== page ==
The Internationalists

I was born and raised in Montréal. Aside from a short stint in British Columbia, I spent the first thirty years of my life in la belle province of Quebec, before relocating to Atlantic Canada in 2000.

Growing up there during the 1970s and 1980s, I became – unknowingly – an isolationist of sorts; Quebec’s drive towards independence, which included two referendums on separation, dominated our daily lives, and decisions on whom and what we were.

In addition, as an island, Montréal seemed cut-off from the “mainland” of Canada, both geographically and ideologically.

As a youngster, my suburban neighborhood included people of all nationalities; French, English, Italian, Jewish, Portuguese, Irish, African, Spanish, Scottish, Arabic, and more.

Later, moving from one downtown quartier to another, I again lived amidst an array of ethnicities. By the 1990s, I became – unknowingly – an internationalist of sorts, looking for commonalities amongst people rather than focusing upon their differences.

Ironically, it was during my initial solo trek to Ireland in 1989, that I first recognized myself identifying neither as Canadian nor Quebecois, but rather as a Montréalais.

On that same trip, I got into a minor altercation while photographing a July 12 parade in the Sandy Row district of Belfast. After some questioning to determine “whose side” I was on, I pulled out my passport. Once my citizenry was clarified (neutral), I was hauled off to the nearest pub, quizzed by my hosts as to whether or not I knew their various family members in Toronto (the answer is always ‘yes, of course’), and feted for my country’s ongoing commitment as global peacekeepers (more irony, given my locale at that moment.)

Last year, while vacationing in South Carolina, I was asked by a group of locals as to my stance on Donald Trump’s ascendancy to the presidency. My initial urge was to blurt out the truth. My truth. Instead, I politely begged off an answer, replying instead that “as a foreigner, I don’t really follow American politics.”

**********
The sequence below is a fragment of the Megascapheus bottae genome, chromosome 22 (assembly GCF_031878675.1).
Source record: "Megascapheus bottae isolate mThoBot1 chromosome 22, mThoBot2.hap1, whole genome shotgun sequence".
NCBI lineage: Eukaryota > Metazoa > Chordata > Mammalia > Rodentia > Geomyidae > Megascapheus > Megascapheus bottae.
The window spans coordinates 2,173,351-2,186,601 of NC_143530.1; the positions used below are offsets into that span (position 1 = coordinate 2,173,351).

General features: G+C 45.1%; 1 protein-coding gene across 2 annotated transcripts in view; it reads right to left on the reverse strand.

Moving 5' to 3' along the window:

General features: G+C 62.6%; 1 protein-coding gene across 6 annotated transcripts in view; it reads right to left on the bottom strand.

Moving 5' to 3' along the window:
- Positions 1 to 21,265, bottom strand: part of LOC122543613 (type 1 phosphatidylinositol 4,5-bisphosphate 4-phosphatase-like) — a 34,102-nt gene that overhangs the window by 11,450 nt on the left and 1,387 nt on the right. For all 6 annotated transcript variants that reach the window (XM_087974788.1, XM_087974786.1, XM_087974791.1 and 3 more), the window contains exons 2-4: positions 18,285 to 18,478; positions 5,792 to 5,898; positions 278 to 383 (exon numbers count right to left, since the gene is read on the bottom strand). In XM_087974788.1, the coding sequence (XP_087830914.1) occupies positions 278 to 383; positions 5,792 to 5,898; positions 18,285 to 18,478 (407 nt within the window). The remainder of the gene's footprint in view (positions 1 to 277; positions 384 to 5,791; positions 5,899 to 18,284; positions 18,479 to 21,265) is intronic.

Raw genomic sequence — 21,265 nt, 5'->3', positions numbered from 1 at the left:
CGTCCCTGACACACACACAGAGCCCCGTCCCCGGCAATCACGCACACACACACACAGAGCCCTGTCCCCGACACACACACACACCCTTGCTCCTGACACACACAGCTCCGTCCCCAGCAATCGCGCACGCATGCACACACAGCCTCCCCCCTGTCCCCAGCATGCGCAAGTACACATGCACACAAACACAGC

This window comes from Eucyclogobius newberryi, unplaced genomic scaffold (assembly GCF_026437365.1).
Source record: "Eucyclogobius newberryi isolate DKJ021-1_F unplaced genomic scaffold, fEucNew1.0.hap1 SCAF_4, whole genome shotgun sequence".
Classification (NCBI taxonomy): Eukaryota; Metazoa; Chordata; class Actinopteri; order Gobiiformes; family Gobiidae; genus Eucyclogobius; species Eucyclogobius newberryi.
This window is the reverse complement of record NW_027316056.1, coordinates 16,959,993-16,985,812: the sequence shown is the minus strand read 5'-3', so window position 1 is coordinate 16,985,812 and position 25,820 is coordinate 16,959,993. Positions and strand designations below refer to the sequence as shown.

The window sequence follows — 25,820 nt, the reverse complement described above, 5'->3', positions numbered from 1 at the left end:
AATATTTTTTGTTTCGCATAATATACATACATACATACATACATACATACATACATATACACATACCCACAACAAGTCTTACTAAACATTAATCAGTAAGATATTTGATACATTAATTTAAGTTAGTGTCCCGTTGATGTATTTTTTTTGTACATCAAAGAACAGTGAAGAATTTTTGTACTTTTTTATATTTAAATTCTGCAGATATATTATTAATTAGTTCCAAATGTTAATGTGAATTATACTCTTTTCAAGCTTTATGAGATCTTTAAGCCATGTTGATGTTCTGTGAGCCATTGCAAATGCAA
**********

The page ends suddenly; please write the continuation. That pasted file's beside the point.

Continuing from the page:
How typically Canadian of me; kind, courteous, respectful, and never one to upset the proverbial apple cart.

Interestingly, it is what I both adore and abhor most about being from this country; while it is nice to be recognized as nice, I sometimes wish we weren’t so wishy-washy. Canadians should grow stronger spines, stop apologizing for everything, and take our place proudly on the global stage as citizens of the world.

Chock it up, perhaps, to immaturity; in relation to other countries, and even to our fine neighbours to the immediate south, Canada is, by all measures – even at 150 years of age – a young country.

A while back, our national media – the Canadian Broadcasting Corporation – ran a year-long series of soul-searching promotional pieces, asking us to define “Canadian.” Not surprisingly, the response was both bland and befuddled. The exercise was akin to asking a teenager amidst an identity crisis to share their thoughts, feelings, perspectives, opinions, etc, and expecting something other than “I dunno” as a reply.

Residents of other countries seem to know who we are, however; our global “brand” consists of the Maple Leaf, maple syrup, ice hockey, pickup trucks, Tim Horton’s coffee, snow, moose, Justins (Trudeau and Bieber), etc…Of course, these embarrassing and shameful stereotypes are a sham, perpetuated by our very own corporate media, who are even more clueless about who we are than the CBC.

The reality is that we are a nation of immigrants (over 10 million of which claim Celtic ancestry), slowly finding our feet, and establishing a surer sense of self. That takes time – we are a work in progress.

Unlike the melting pot that is the USA, where immigrants (legal or otherwise) are “Americanized” into an existing and established cultural landscape, Canada is more of a mosaic, where individual threads are woven into a rich and robust tapestry. As such, we are witness to an identity being crafted right before our very eyes.

See it for yourself; take the time to explore the multicultural milieus of Montreal, Toronto and Vancouver, or the quaint communities of Quebec City, Ottawa and Kelowna, or the seaside cities of Halifax, St. John’s and Victoria, or our many rustic, rural regions – our colours are not just autumnal, they are year-round.

Almost amazingly, it all works – most of the time; we coexist in peace, internationalists, maybe even role models for what the rest of the world can aspire to be.

Recently, while working in the Caribbean, I was asked where I was from. “Montreal,” I replied automatically, before quickly adding “I am Canadian.”

~ Stephen Patrick Clare, Managing Editor